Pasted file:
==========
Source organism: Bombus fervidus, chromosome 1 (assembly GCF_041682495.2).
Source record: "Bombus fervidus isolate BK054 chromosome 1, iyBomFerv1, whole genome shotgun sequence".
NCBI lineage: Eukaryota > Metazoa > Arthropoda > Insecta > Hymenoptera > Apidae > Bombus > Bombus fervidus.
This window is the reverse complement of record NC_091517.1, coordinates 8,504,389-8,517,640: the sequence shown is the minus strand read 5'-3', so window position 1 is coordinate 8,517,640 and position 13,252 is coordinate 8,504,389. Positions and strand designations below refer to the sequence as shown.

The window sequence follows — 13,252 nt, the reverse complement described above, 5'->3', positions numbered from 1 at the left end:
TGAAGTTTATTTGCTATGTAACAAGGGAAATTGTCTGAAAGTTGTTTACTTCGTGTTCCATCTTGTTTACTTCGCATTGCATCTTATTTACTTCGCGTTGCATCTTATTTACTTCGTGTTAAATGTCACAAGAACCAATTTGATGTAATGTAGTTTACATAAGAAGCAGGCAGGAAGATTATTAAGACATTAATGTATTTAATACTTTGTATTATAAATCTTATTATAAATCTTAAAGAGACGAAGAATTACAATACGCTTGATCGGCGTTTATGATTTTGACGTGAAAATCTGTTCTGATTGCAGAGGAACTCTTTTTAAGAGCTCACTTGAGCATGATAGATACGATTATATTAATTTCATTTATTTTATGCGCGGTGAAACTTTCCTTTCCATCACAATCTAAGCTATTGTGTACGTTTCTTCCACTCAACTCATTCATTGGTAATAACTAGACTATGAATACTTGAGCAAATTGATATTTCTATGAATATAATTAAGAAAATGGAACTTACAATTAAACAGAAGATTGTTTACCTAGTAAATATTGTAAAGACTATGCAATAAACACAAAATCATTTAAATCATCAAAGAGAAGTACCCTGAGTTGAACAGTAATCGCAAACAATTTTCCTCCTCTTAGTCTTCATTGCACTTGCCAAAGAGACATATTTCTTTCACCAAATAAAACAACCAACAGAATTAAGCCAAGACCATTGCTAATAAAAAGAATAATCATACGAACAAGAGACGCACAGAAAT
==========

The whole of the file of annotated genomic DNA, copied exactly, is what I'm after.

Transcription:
Source organism: Bombus fervidus, chromosome 1 (assembly GCF_041682495.2).
Source record: "Bombus fervidus isolate BK054 chromosome 1, iyBomFerv1, whole genome shotgun sequence".
NCBI lineage: Eukaryota > Metazoa > Arthropoda > Insecta > Hymenoptera > Apidae > Bombus > Bombus fervidus.
This window is the reverse complement of record NC_091517.1, coordinates 8,504,389-8,517,640: the sequence shown is the minus strand read 5'-3', so window position 1 is coordinate 8,517,640 and position 13,252 is coordinate 8,504,389. Positions and strand designations below refer to the sequence as shown.

The window sequence follows — 13,252 nt, the reverse complement described above, 5'->3', positions numbered from 1 at the left end:
TGAAGTTTATTTGCTATGTAACAAGGGAAATTGTCTGAAAGTTGTTTACTTCGTGTTCCATCTTGTTTACTTCGCATTGCATCTTATTTACTTCGCGTTGCATCTTATTTACTTCGTGTTAAATGTCACAAGAACCAATTTGATGTAATGTAGTTTACATAAGAAGCAGGCAGGAAGATTATTAAGACATTAATGTATTTAATACTTTGTATTATAAATCTTATTATAAATCTTAAAGAGACGAAGAATTACAATACGCTTGATCGGCGTTTATGATTTTGACGTGAAAATCTGTTCTGATTGCAGAGGAACTCTTTTTAAGAGCTCACTTGAGCATGATAGATACGATTATATTAATTTCATTTATTTTATGCGCGGTGAAACTTTCCTTTCCATCACAATCTAAGCTATTGTGTACGTTTCTTCCACTCAACTCATTCATTGGTAATAACTAGACTATGAATACTTGAGCAAATTGATATTTCTATGAATATAATTAAGAAAATGGAACTTACAATTAAACAGAAGATTGTTTACCTAGTAAATATTGTAAAGACTATGCAATAAACACAAAATCATTTAAATCATCAAAGAGAAGTACCCTGAGTTGAACAGTAATCGCAAACAATTTTCCTCCTCTTAGTCTTCATTGCACTTGCCAAAGAGACATATTTCTTTCACCAAATAAAACAACCAACAGAATTAAGCCAAGACCATTGCTAATAAAAAGAATAATCATACGAACAAGAGACGCACAGAAAT